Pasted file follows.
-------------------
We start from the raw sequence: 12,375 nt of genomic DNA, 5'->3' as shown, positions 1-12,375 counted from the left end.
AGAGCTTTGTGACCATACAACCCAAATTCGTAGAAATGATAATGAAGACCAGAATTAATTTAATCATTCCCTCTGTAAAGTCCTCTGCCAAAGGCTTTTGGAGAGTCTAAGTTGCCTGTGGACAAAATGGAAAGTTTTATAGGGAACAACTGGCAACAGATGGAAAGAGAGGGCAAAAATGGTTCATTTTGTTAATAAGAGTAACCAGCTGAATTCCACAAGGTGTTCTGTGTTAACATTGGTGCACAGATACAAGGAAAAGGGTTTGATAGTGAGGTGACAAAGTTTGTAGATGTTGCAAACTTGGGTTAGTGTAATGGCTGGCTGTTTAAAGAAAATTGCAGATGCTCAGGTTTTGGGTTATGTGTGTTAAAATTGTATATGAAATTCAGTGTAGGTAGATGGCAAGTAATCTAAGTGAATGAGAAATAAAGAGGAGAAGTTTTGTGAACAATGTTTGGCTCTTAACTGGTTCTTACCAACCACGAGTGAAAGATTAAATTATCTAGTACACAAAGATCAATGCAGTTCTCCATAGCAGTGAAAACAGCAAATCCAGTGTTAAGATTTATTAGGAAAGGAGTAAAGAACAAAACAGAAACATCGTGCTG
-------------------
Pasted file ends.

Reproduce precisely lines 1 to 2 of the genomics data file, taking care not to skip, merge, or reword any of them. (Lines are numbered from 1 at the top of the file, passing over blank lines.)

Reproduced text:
We start from the raw sequence: 12,375 nt of genomic DNA, 5'->3' as shown, positions 1-12,375 counted from the left end.
AGAGCTTTGTGACCATACAACCCAAATTCGTAGAAATGATAATGAAGACCAGAATTAATTTAATCATTCCCTCTGTAAAGTCCTCTGCCAAAGGCTTTTGGAGAGTCTAAGTTGCCTGTGGACAAAATGGAAAGTTTTATAGGGAACAACTGGCAACAGATGGAAAGAGAGGGCAAAAATGGTTCATTTTGTTAATAAGAGTAACCAGCTGAATTCCACAAGGTGTTCTGTGTTAACATTGGTGCACAGATACAAGGAAAAGGGTTTGATAGTGAGGTGACAAAGTTTGTAGATGTTGCAAACTTGGGTTAGTGTAATGGCTGGCTGTTTAAAGAAAATTGCAGATGCTCAGGTTTTGGGTTATGTGTGTTAAAATTGTATATGAAATTCAGTGTAGGTAGATGGCAAGTAATCTAAGTGAATGAGAAATAAAGAGGAGAAGTTTTGTGAACAATGTTTGGCTCTTAACTGGTTCTTACCAACCACGAGTGAAAGATTAAATTATCTAGTACACAAAGATCAATGCAGTTCTCCATAGCAGTGAAAACAGCAAATCCAGTGTTAAGATTTATTAGGAAAGGAGTAAAGAACAAAACAGAAACATCGTGCTG